Overview - Our Precarious Earth Our Precarious Earth and...

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Unformatted text preview: Our Precarious Earth Our Precarious Earth and its Biosphere Milton Saier Professor of Molecular Biology University of California, San Diego [email protected] Population Reduction and Earth Preservation (PREP) honors EARTH DAY - EVERY DAY! One people, One biosphere, One Earth, One future. Visit: http://stuorg.ucsd.edu/~prep Overpopulation • • • • • • The world's population is now about 6.3 billion and it is still expanding very rapidly, despite a marginal slowing over the last couple of years. Every day we share the Earth and its resources with 250,000 more people than the day before; every year, there are about another 90 million mouths to feed. It is the equivalent of adding a Philadelphia to the world population every week; a Los Angeles every two weeks; a Mexico every year; and a US and Canada every three years. Pyramid at Chefren Pyramid at Chefren Mayan Ruins Mayan Ruins Easter Island Easter Island “Discovered” by the Dutch Explorer Jacob Roggeveen in 1722 Barren grassland without a single tree or bush over 10 feet high. Around 2000 inhabitants speaking language of Polynesian origin. Only 47 species of plants (mostly grasses, sedges, and ferns). Native animals included nothing larger than insects. Domestic animals, only chickens. Around 300 statues erected along coast. Heights of 33 feet. Weighing up to 82 tons. Around 700 more in various stages of completion. The largest of these unfinished statues was 65 feet tall and 270 tons. In the 1960s the Swiss writer Erich von Däniken claimed they were the work of extraterrestrial astronauts with ultramodern tools, who became stranded on Easter, and were finally rescued. Archeology Archeology Radio Carbon dates estimate first human arrival around 400 AD, also supported by linguistic research. Garbage heaps have shown that early Easter Islanders subsisted on fish, seabirds, and a large quantity of dolphin. One Mystery Solved One Mystery Solved Palm furnished canoes to hunt dolphin. Palm also provided rollers to move statues from quarries to coast. Ropes from the huahua tree enabled islanders to erect massive statues. Toromiro tree yielded firewood to cook fish, seabirds, and dolphin. Population Population Densities of archeological sites suggest a large population. Archeologists put the population at between 7,000 and 20,000 at Easter’s height, around 1,400AD. Plenty of people to carve, transport and erect the statues. But where did the trees go? But where did the trees go? Pollen analysis shows palm population declining by 800 AD. Just after 1400 AD, the last of the palm trees had disappeared. What happened to the trees? Forests were cleared to plant gardens, build canoes, and to transport and erect statues. Native birds responsible for pollinating trees’ flowers and dispersing their fruit had died out. Disastrous Effects on Food Sources Disastrous Effects on Food Sources No more canoes to hunt dolphin or fish. Dolphin bones disappeared abruptly from garbage heaps around 1500 AD. Soil erosion ruined crops and gave no hope for the forests return. Land birds, large sea snails, and many seabirds disappeared. Warfare and Cannibalism Rival clans began to fight for the dwindling resources. Spear points littered the landscape. Statues were pulled down by warring factions. People took to living in caves for protection against their enemies. As resources dwindled, people turned to the only sources of protein left. First rat bones and then human bones began to make up a larger portion of bones in the garbage heaps. Population Crash Population Crash 1400 AD: Population at its height, estimated between 7,000 and 20,000 individuals. 1700 AD: Population crashed to between one­quarter to one­tenths of its former numbers. 1900 AD: Population was 111. Chaco Canyon’s pueblo was the largest Chaco Canyon structure ever built in North America until the Nineteenth Century’s skyscrapers. 650 rooms 5 stories high 670 feet long 315 feet wide Archeologists have established that construction of the pueblos began around 900AD and occupation ended in the Twelfth Century. Why build a city in the desert? Where did they get the material, especially the 200,000 16-footlong beams to support the roofs? Why did they abandon the city after putting so much work into building it? From Forest to Desert From Forest to Desert The damaged ecosystem was no longer able to support a large number of crops. While natural climate change in the form of a drought was once thought to have been the sole reason for the abandonment of Chaco Canyon it is now clear that the extreme damage to the resource base was also a major contributor. Middle East Middle East Birth place of our civilization. Agriculture, animal domestication, and writing developed here. This area of the world was called the Fertile Crescent, implying an area of abundance. The Middle East and Mediterranean was once a lush mosaic of wooded hills and fertile valleys. So what happened to the So what happened to the Fertile Crescent? Thousands of years of deforestation, overgrazing, and erosion have transformed this Garden of Eden into a dry, desolate expanse. This theory of environmental destruction is supported by contemporary accounts and archaeological evidence. Petra Petra Made famous (in the US) by Indiana Jones and the Last Crusade. Once a thriving commercial center which controlled trade between Europe, Arabia, and the Orient. Now ruins among the sand. The Shift of Power The Shift of Power After the Mideast had overexploited its environment, power moved to Greece, then Rome, then to western and northern Europe. Today the US, Europe and parts of Asia are the top resource­users, but we are not just exploiting the resources of our own area. World Economy and Globalization World Economy and Globalization With the advent of modern international trade and shipping we are no longer limited to using just those resources we have at hand. Our population keeps increasing at a tremendous rate and so does our consumption of resources. We are now capable of literally creating an economic and societal collapse of the entire World similar to Easter Island. Global Warming 1. We add 6 billion tons of CO2 to the atmosphere every year. 2. Only 1% of this CO2 can be recycled by the entire photosynthetic capacity of the Earth. 3. Most methane production is due to man-related activities. 4. Atmospheric temperatures, previously constant for over a century, are measurably higher than in 1980. 5. There has been no increase in solar yield. 6. Human activities are responsible for this global warming. Our Temperature Buffer 1. Glacier National Park: 1900: 150 glaciers 2000: 35 glaciers 2030: 0 glaciers 2. Worldwide, we are losing our ice caps and glaciers. 3. Their loss is clearly related to human activities. 4. When they are gone, atmospheric temperatures will skyrocket. Consequences of Global Warming 1. Elevated atmospheric temperatures 2. Loss of glaciers, ice caps and their ecosystems 3. Increased ocean levels, decreased land surface 4. Altered flora and fauna; species extinction 5. Increased drought, evaporation and humidity 6. Loss of our current agricultural land 7. Facilitation of disease transmission Drug Resistant Pathogens 1. Drug resistance in bacteria is becoming a major human health problem. 2. Some enterococci and staphylococci are resistant to all known antibiotics. 3. Many human diseases are re-emerging with increased virulence. 4. New human diseases are arising, probably by jumping from other animals. HIV: A New Human Disease 1. HIV probably “hopped” to humans from another primate. 2. Billions of dollars have been spent on HIV. 3. HIV is currently the best-understood virus. 4. We still have no cure. 5. We still have no vaccine. 6. Treatment is costly with severe side effects. The Oceans The water is still there! But: 1. the level of pollution is significantly increased. 2. the fish populations are reduced, often to <1% of normal. 3. thousands of species are already extinct. 4. One-third of coral reefs worldwide are dead, one-third are dying, and only one-third are still healthy. 5. Few of the causative agents of coral diseases have been identified, so we have no cure. Marine Statistics: San Diego Sea Life Large Fish off the San Diego Coast 1. Before 1920, large sea bass, cow cod and groupers over 6 feet in length were caught off the San Diego coast. 2. None has been seen in the area for at least 20 years. 3. Cow cod are down to 1% of their original population world wide. Cow cod, extremely long-lived fish now perhaps at 1% of their old level Long sustained sea bass fishery before gill nets Wally Potts and a large black sea bass, early 1950s Fishing intensity inside Point Loma, early 20th Century Green Turtles in San Diego 1. In 1920, San Diego was a canning center for turtle soup. 2. Huge Green turtles were numerous in the San Diego Bay and nearby coastal areas. 3. After depleting the supply, the canneries went out of business. 4. No one has seen a full sized green turtle in the area for several decades. Turtle fishery for turtle soup processing in San Diego Holding ponds for turtle soup processing in San Diego California Lobster 1. Large Californian Lobsters were still plentiful in San Diego in the early 20th century. 2. They were caught for their tails, which were canned. 3. The San Diego Historical Society photographed huge fields of lobster skeletons, piled up to three feet deep. 4. Today, a lobster is caught on the average about eight times before it is legally large enough to keep. 5. The largest specimen found today are only a quarter of their mature size. Size of lobsters in the 1950-60s Fields of lobsters to be canned in San Diego Abalone in San Diego 1. In the early 1950s, the ocean was covered with abalone. 2. A competent commercial diver could get two tons of abalone in a single dive. 3. Five species were prevalent: white, red, pink, green, and black abalone. 4. Today only the reds are left, and their population has been reduced to about 5% of its original size. 5. No one has seen a white abalone for years, and the blacks and greens are in serious trouble. Abalone under a ledge “pavement” of black abalones; probably like all abalones pre exploitation Males and females must be close together (a few feet) to reproduce; need to live in aggregations to reproduce and must have spatial refuge from fishing such as from reserves Patches and large animals gone and very little recruitment since 1970s The Biosphere: Observations 1. 2. 3. One species is destroying the environment for all living species on Earth. That one species causes the extinction of ~50,000 other species every year. The population of that one species is far in excess of what the Earth can sustain. 4. That one species is bringing about its own eventual extinction. 5. Yet that one species values and protects its own members above all others. The Biosphere: Critical Conclusions and Questions 1. Man is a cancer to planet Earth. 2. The only cure for that cancer involves population reduction. 3. Irrational thought prevents implementation of that cure. The question is not whether there is intelligent life in outer space, but whether there is intelligent life on Earth! 1. Can we act rationally? 2. Can we control our population? 3. Can we fit into Nature without destroying her? WHO: Every day 1. 100 x 106 human couples have sexual intercourse 2. 106 of these result in conception (100%) 3. Half of these are unplanned (50%) 4. One-quarter of them are unwanted (25%) 5. One-tenth result in attempted abortion (10%) 6. One-third of the attempted abortions are illegal (3.3%) 7. 500 women die from these illegal abortions every day Carl Djerassi: In most cultures, social ideology favors reproduction. 1. Parents of young people want grandchildren. 2. 3. Young people strive to “fit in”. Social and religious institutions promote the one traditional lifestyle. Many industrial enterprises benefit from an increase in population. 4. 5. Others play on the family theme. 6. Alternative lifestyles are ridiculed. 7. The psychological health of individuals is not considered. We need “Reverse Propaganda” We need to counteract: 1. parental pressures 2. peer pressures 3. archaic social and religious institutions 4. commercial propaganda We need to promote: 1. 2. 3. 4. personal freedom individual mental health diverse lifestyles social responsibility Population Reduction The world population must be drastically reduced in order to: 1. prevent human suffering (disease, starvation, etc.) 2. curtail species extinction 3. minimize global warming 4. minimize environmental pollution 5. prevent eventual human extinction Restricting the Birth Rate The only effective and humane way to reduce the human population is to restrict birth worldwide. Possible approaches include: 1. education 2. encouragement of alternative lifestyles 3. making birth control methods available 4. making abortion freely available 5. restricting family size 6. requiring qualification testing for parenthood The Slogan Approach 1. Regarding overpopulation: “Protect the Earth, don’t give birth.” 2. Stressing reproductive choice: “Maybe no baby?” 3. To promote creative lifestyles: “Create, don’t procreate.” 4. To promote leadership qualities: “Be a leader, not a breeder.” 5. Concerning pollution: “Be resolute, don’t pollute.” 6. Regarding global warming: “More CO2? Yike! Let’s bike and hike.” A Potential World Community? 1. All humans belong to one species and are >99% identical at the genetic level. 2. Yet, we are constantly in conflict (a) as individuals, (b) as families, (c) as countries, and (d) as groups of similar religious faith. 3. The four great social evils that hinder formation of an effective world community: God, Country, Family and Ego. 4. These are the forces that divide us. Priorities Environmental issues are more important to mankind and the biosphere than terrorism, war or individual human life. Many of our environmental problems can be traced to our excessive human population. Yet the U.S. spends hundreds of billions of dollars on “home security” and military while spending almost nothing for human population control and environmental protection. PREP PREP Population Reduction and Earth Preservation Visit: http://stuorg.ucsd.edu/~prep email : [email protected] ...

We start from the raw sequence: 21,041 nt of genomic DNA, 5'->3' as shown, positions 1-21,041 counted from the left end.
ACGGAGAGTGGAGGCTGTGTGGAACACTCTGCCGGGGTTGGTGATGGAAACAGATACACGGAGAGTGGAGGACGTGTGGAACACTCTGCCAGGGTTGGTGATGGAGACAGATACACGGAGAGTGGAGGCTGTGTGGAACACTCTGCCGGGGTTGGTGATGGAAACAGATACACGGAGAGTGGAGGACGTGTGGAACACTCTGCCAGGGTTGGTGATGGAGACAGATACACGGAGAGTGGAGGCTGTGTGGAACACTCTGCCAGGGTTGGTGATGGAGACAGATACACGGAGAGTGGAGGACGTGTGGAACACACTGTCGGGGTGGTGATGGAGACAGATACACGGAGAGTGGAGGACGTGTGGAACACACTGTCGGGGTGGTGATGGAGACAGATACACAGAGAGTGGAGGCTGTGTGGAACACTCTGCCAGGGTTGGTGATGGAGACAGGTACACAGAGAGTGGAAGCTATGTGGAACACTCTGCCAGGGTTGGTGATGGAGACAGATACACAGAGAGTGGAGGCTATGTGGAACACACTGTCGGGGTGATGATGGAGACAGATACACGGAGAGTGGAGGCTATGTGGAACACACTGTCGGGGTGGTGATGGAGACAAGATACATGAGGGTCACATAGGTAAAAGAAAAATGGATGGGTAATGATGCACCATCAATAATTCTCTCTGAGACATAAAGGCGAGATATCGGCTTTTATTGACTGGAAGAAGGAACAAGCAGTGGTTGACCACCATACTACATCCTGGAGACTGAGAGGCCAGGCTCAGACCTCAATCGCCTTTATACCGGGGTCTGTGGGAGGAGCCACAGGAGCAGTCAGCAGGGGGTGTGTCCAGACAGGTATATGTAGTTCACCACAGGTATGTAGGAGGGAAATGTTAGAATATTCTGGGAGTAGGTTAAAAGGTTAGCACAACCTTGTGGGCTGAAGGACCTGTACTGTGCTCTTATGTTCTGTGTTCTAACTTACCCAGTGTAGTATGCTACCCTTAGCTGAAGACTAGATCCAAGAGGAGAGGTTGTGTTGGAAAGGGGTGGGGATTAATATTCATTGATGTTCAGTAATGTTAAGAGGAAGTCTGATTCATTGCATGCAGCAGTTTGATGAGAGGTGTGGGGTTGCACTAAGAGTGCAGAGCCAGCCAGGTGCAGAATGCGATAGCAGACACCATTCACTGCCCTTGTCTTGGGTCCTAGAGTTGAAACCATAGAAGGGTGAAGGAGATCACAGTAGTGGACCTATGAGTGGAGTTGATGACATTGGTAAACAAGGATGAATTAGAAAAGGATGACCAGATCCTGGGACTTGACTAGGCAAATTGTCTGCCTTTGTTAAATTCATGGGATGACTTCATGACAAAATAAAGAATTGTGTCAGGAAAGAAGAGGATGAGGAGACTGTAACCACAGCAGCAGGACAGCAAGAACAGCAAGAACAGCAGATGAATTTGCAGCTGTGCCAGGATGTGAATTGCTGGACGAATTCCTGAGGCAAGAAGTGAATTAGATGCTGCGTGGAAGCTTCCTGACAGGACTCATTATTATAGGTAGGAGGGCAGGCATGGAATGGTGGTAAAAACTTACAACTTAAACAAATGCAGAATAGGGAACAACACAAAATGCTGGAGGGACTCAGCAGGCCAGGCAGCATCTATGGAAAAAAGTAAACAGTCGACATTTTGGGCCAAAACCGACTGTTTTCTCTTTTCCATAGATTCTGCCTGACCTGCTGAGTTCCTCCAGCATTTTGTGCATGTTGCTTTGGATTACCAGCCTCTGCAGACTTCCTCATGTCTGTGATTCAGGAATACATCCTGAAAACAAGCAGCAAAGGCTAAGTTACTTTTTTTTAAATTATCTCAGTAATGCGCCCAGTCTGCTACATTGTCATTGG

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This note was uploaded on 06/06/2011 for the course BILD 18 taught by Professor Saier during the Spring '07 term at UCSD.